The power of voice: Fresno Master Chorale bids adieu to season with stirring tribute to Bernstein


Catching up from the weekend:

When I listen to the Fresno Community Chorus, I often think of the raw, primeval, guts-and-all, human power of choral music. Sure, our ingenious brains have made possible the creation of musical instruments of all shapes and styles. Those instruments add immeasurably to our lives. But the voice came first. It remains special in terms of emotional connection.

I was reminded of this at the chorus’ spring concert on Sunday, which featured three of its illustrious ensembles — the Master Chorale, Coro Piccolo and a new group, Quintus — at Shaghoian Hall, along with a fine orchestra, all under the nuanced baton of Anna Hamre. Four pieces by Leonard Bernstein, in honor of the 100th anniversary of his birth, were performed. In keeping with that “birthday” theme, several other celebratory pieces by other composers joined the program as well. Here are a few of my thoughts:


Festive air: The opening piece, Henry Purcell’s “Come ye Sons of Art,” had a bright and chipper air, especially the rousing final movement, “See Nature Rejoicing.” Purcell wrote the piece in 1694 in honor of Queen Mary’s birthday. (And what a gift. It certainly lasted a lot longer than a new taffeta gown or a balloon bouquet.) This could have just been an overly mechanical, anachronistic exercise, but Hamre and her singers brought a warmth and spontaneity to the piece that gave it a special zest. As I listened, I could imagine the queen sitting there in a festive tent, colorful pennants fluttering in the breeze, everyone wearing lots of wool (ah, how that must have smelled when it got wet), as she presided over an intimate lunch for, say, a few hundred of her closest friends.

Five guys singing: Quintus is the chorus’ male quintet, featuring Aaron Burdick, Thomas Hayes, Joe Camaquin Vigil, Nick Olsen and Riley Garcia. Their voices blended beautifully on Bernstein’s “One Hand, One Heart” and “Pirate Song.” Still, there was a bit of a tentative feel to their performance, almost a sluggishness to the beat (especially on “One Hand”), as if they need a little more confidence singing together.

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In salute to Bernstein, Fresno Community Chorus tackles ‘Chichester Psalms’ and other works

The chorus’ Master Chorale, Coro Piccolo and Quintus ensembles celebrate the 100th anniversary of Bernstein’s birth

Leonard Bernstein, the famed conductor and composer, is getting a lot of attention in 2018. And for good reason: It’s the 100th anniversary of his birth. The Fresno Community Chorus is getting in on the celebration with a spring concert that devotes a big chunk of the program to Bernstein. It takes place 2:30 p.m. Sunday, April 29, at the Shaghoian Concert Hall.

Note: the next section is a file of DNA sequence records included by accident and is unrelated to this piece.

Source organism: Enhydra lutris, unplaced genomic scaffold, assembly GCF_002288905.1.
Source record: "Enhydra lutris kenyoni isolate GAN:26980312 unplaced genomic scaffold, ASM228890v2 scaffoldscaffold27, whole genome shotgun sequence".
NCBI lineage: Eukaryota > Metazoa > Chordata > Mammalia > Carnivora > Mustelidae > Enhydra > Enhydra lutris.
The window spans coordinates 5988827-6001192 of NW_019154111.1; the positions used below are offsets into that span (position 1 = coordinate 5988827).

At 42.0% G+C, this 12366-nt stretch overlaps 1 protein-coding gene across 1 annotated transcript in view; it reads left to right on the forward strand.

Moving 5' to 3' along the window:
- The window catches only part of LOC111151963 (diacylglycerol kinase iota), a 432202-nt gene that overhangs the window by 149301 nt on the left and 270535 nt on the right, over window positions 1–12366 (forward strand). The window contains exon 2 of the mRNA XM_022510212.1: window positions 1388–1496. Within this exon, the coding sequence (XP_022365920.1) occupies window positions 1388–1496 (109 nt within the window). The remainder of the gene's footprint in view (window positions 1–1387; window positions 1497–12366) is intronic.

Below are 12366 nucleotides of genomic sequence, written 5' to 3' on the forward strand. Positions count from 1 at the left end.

Here’s a rundown:

The marquee piece: Bernstein’s “Chichester Psalms” will be performed by the Fresno Master Chorale, the chorus’ largest ensemble. The text was created with the juxtaposition of segments of Psalms (including all of Psalms 100, 23, 131, and parts of 108, 2, and 133). Most familiar, of course, is the 23rd Psalm, says conductor Anna Hamre, which starts with, “The Lord is my shepherd, I shall not want.”

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The background: Bernstein insisted that, in depicting young King David, the solo be sung by either a countertenor or a boy. So, while there isn’t a specific familiar Bible story, there is nevertheless a tale being told. Hamre tells me: “The end of the second movement includes the fiendishly difficult section where the text translates as ‘Why do the nations rage, and the people imagine a vain thing?’ Within a few measures, the treble voices intone above this war-like text with the words “Thou preparest a table before me in the presence of mine enemies.” Bernstein’s notes instruct the treble voices to sing that segment “blissfully unaware of threat.”

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For classical music fans, it’s a winning weekend

Enter to win tickets to Keyboard Concerts, Fresno State Symphony Orchestra, Fresno Community Chorus and ‘Broadway on Van Ness’

Just call it the Big Ticket Giveaway.

This coming weekend is huge for the Fresno-area classical music scene. To celebrate, I’m giving tickets away to FOUR events. And you can enter all four giveaways with just one comment. Here’s what you can win: